Mohamed Salah is one of the Premier League’s very best players, one that strikes fear into the heart of opponents.
The Egyptian forward joined Liverpool in 2017/18 and after an inconsistent first few months, has been a relentless and terrifying attacking force that has dominated the English top flight like few others have done, winning one title and two Golden Boot awards in the process.
Salah sparked the 2020/21 season into life on Saturday with an opening day hat-trick against Leeds United, featuring two nerveless penalties and one scorching strike that gave the Reds a dramatic victory after what had been a back-and-forth game.
But as much as the hat-trick was incredible, what stood out the most was not the three goals but the 21 touches he took in the opposition penalty box. Yes, that’s right, twenty one. For reference, the next highest amount of touches in the opposition penalty box across the Premier League’s opening weekend was Sadio Mané’s tally of nine. For Salah to get 21 is just absurd, that’s more touches than Patrick Bamford had in total (17)!
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Touches in the penalty box can seem like a strange stat to consider, but they help to show just how much of a presence a forward has in the most dangerous area possible. You’d expect big strikers to have the most touches, because they’re always being supplied with crosses and passes from team-mates. But if you look closer, you’ll see a different pattern emerge – and Salah’s dominance explained.
In 2019/20 the five most prolific touchers of the ball in the opposition penalty box were Liverpool’s front three (Salah, Mané and Roberto Firmino) as well as Raheem Sterling and Wilfried Zaha. What do all of those men have in common? Dribbling and close control.
Salah and Sterling were the only two to top 300 touches in the opponent’s penalty box, so you can see the advantage dribblers have here (you’d have to imagine that if Zaha played for a better team than Crystal Palace he’d get there too). Obviously when you dribble, you take multiple touches, so your total balloons.
Mohamed Salah for Liverpool against Leeds:
◉ Most touches (87)
◉ Most completed passes in final third (35)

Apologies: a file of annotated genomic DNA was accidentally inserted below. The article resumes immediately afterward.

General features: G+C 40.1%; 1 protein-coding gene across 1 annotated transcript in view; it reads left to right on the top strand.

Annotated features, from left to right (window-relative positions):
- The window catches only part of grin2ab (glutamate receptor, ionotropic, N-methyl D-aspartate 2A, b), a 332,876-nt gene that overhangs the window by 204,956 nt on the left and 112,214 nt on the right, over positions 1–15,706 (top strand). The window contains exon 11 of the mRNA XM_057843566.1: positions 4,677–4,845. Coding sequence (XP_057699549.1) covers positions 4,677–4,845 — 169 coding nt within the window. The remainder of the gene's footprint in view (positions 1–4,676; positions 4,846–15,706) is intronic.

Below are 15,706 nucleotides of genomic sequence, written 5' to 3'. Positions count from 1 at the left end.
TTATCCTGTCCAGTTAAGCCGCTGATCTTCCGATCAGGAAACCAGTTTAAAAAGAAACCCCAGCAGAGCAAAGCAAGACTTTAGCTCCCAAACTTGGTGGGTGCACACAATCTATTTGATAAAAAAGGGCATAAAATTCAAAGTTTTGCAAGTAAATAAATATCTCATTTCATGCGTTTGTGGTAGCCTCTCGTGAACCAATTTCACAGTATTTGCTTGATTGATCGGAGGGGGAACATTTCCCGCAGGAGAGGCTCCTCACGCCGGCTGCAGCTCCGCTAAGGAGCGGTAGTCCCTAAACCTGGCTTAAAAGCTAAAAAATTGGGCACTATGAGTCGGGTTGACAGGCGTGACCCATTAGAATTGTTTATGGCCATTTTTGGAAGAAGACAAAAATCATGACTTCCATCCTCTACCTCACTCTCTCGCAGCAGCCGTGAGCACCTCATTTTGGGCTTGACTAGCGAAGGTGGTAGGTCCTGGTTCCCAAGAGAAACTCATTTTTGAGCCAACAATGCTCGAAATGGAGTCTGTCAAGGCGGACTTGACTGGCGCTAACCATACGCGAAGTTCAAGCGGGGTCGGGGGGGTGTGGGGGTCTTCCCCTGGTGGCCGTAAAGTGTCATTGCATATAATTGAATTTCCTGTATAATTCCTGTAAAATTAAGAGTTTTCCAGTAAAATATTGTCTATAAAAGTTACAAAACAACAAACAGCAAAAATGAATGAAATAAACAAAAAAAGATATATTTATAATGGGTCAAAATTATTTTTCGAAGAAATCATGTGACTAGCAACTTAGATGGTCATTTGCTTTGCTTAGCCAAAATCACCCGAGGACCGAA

◉ Most shots (9)
◉ Most take-ons completed (7)
◉ Most chances created (4)
◉ Most shots on target (3)
◉ Most goals (3)
Mind-blowing numbers. 🤯 pic.twitter.com/yOzsa3sidT
— Squawka Football (@Squawka) September 12, 2020
The thing is; being able to dribble in the penalty box, where defensive pressure is at an intense level, is quite the feat. It’s such a useful thing for attackers to be able to do as it draws the attention of defenders, who then react one of two ways and each will provide Salah with an opportunity.
If defenders closes on Salah, then the Egyptian can either pass around them to team-mates now in space, or use his dribbling skill to beat his man or win a penalty. Alternatively, if defenders stand back off Salah then he is free to have a shot or pick a pass to a team-mate in space. Opponents are scared of Salah reaching the penalty box because once he does, he has so many options that whatever they do, there’s the potential for damage at the hands (feet?) of one of the Premier League’s finest players.
Since Salah’s debut in 2017 he has scored more goals than anyone else in the same timeframe (76). This is well known. However, during that same time Salah also leads the Premier League in touches (947) and shots from inside the penalty box (326). He is 81 shots ahead of second-placed Harry Kane and 84 touches ahead of third-placed Raheem Sterling. So it’s not just that he’s top, but he’s top by a considerable distance.
This is why criticism of Salah’s performances where he doesn’t score or assist is always laughable. The Egyptian’s game is so dominant and his reputation is so great that his very presence shapes the way defenders play against Liverpool. Teams are terrified of Salah, the Pharaoh of penalty box pressure, and this enables Liverpool’s legendary dominance.